JIMMY FENNIG, Crew Chief -- No. 97 Sharpie/IRWIN Taurus
HOW HAVE YOU APPROACHED THIS CHASE?
"Right now we're just staying focused one race at a time. We got into each race trying to get a good finish and win it if the opportunity presents itself. We're really just trying to focus each week on each race track."
DO YOU HAVE TO KEEP SOME OF THESE GUYS FROM THINKING TOO FAR AHEAD ABOUT WINNING A CHAMPIONSHIP?
"Not really, because our goal all year long was to go to each race and try to run in the top 10. If we're there at the end, then we go ahead and try winning it. That's the way our motto is around the shop and we're gonna keep that going. We're not points racing right now. I mean, we've got to use our heads and we've got to do things smart, but these other guys are so close to us that they're gonna race and race so we have to race to stay where we're at."
WHAT HAVE YOU LEARNED FROM PREVIOUS CHAMPIONSHIP BATTLES THAT YOU'RE ABLE TO USE THIS TIME AROUND?
"In the past we were always chasing somebody else. We were running second and going for it, so we had to go race. There was no holding back or anything like that because you had to go race, but you also had to make sure you didn't fall out of races. You have to race smart, like Kurt at Martinsville. He drove an awesome race and a very smart race. We did everything we could do to try winning that race, but the track got away from us and we couldn't get it back. The key was that we got a decent finish, otherwise, you just have to make sure that nothing falls off the car and you don't make any mistakes in the pits -- stuff like that -- and you just go on."
HOW DOES IT FEEL TO BE THE HUNTED NOW INSTEAD OF THE HUNTER?
"This top 10 is a different deal. To me, you've got to go race in these final 10. If you sit back with the way the competition is, they're gonna pass you really fast."
WILL YOU REMIND KURT OR ASK HIM TO BE MORE CONSCIOUS OF WHERE GORDON AND EARNHARDT ARE ON THE TRACK?
"Right now we are racing them and at Martinsville I did let him know what was happening with the 8 and where the 24 was. Kurt is smart enough and knows what's going on, too. He'll see them on the track, but he also knows that if we can't get them on that given day or that give race, the key is to finish that race. If they're gonna win that race and we're gonna finish third, you better accept that and go on. You don't want to push the car where you end up finishing 43rd."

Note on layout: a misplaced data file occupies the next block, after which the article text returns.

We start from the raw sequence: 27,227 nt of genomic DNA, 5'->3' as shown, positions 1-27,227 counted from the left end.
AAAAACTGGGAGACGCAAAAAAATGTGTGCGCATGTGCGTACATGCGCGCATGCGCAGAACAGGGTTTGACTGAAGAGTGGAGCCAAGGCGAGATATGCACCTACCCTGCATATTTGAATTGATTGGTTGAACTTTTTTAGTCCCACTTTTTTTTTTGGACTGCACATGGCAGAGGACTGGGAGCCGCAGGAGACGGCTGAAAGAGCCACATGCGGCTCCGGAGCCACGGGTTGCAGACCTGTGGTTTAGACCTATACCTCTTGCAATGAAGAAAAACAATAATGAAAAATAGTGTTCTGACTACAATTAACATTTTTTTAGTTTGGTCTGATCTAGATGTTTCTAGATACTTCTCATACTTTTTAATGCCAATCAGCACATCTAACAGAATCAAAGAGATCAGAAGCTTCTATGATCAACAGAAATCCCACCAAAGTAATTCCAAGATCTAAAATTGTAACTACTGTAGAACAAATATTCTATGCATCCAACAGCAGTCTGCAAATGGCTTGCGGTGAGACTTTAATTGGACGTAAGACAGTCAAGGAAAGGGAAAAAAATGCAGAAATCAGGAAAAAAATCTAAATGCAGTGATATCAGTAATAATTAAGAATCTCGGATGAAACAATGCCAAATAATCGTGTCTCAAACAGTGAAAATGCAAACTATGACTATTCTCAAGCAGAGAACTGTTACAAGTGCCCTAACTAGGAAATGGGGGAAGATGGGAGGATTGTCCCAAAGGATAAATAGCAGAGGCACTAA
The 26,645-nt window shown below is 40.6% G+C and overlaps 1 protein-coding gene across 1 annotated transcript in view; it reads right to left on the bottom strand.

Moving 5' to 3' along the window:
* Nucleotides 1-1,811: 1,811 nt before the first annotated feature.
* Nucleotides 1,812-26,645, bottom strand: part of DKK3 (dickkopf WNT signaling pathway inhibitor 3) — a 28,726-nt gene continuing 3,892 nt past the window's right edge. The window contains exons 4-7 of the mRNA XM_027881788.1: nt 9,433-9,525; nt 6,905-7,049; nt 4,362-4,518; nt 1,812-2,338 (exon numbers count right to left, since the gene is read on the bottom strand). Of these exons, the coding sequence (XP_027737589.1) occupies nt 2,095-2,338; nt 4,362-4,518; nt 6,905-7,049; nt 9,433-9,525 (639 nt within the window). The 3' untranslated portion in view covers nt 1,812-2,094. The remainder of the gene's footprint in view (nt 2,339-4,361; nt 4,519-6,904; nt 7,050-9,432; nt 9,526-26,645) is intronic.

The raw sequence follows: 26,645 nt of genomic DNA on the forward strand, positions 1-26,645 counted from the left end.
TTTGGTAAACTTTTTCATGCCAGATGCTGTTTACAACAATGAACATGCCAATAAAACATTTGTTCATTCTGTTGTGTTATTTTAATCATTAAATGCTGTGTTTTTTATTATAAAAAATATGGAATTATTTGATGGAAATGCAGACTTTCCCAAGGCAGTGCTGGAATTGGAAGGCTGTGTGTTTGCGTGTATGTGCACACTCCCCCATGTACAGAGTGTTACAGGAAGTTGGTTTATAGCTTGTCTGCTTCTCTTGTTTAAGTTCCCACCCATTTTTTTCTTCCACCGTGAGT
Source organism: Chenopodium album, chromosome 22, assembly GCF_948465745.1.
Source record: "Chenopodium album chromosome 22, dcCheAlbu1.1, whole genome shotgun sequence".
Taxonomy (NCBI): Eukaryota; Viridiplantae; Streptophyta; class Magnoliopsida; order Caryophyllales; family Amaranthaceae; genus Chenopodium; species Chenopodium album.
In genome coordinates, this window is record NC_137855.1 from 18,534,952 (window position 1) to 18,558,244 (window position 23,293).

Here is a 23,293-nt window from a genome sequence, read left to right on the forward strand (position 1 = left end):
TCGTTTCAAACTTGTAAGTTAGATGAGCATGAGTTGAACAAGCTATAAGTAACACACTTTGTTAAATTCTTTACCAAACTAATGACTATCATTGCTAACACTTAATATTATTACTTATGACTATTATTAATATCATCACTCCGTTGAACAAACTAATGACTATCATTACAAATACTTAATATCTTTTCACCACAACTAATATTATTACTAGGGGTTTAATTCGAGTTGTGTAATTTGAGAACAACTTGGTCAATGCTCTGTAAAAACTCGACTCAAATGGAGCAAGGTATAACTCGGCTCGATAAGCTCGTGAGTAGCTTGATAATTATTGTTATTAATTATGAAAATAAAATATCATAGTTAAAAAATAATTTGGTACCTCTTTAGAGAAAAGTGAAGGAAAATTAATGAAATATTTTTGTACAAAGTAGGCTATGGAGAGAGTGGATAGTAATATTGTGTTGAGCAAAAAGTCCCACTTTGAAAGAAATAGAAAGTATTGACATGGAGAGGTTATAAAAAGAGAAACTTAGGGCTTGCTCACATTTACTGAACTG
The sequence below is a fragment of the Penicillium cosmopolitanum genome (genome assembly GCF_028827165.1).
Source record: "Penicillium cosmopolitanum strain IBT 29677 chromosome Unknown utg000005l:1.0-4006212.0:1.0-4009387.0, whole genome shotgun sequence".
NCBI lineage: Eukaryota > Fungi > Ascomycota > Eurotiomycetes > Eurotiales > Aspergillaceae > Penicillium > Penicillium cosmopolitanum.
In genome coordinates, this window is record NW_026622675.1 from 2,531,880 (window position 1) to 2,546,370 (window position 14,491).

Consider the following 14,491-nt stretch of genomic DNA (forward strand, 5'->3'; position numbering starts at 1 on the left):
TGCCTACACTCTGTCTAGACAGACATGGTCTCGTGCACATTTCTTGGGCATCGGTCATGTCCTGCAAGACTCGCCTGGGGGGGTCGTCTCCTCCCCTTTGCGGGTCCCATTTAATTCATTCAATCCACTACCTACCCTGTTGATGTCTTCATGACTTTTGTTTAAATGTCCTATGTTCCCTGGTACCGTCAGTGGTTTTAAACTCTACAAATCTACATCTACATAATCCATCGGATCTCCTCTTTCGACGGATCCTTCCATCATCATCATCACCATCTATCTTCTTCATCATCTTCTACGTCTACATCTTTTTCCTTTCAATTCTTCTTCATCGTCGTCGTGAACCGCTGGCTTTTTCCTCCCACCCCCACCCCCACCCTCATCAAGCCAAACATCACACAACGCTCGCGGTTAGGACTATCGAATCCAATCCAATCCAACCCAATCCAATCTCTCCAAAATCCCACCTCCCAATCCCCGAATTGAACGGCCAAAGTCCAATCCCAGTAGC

WHAT WOULD A CHAMPIONSHIP MEAN FOR YOU PERSONALLY?
"That's everybody's goal is to win the championship. If we win it, that's great. If we don't, in my career I enjoyed it and I won a lot of races. I've sat on some poles and had good runs while working with a lot of excellent drivers. If it doesn't happen, it doesn't happen, you know what I mean? There are a lot of coaches in the NFL that never won a Super Bowl, so I guess I look at it differently than a lot of people. The way I look at it is that I'm fortunate to be a crew chief in contention to win a championship."
YOU'RE A MAN OF FEW WORDS. YOU NEVER GO THE PRESS ROOM AFTER WINNING A RACE. YOU SEEM TO JUST STAY IN THE BACKGROUND. HOW WOULD YOU DESCRIBE YOURSELF?
"What got me here was Saturday night racing. I'm not saying that these guys aren't racers, but I enjoy being around that race car and working on that race car. I've got nothing against the media, but I enjoy working on that race car, being around that race car, and making sure that once we win a race I can help the guys with anything during post-race inspection."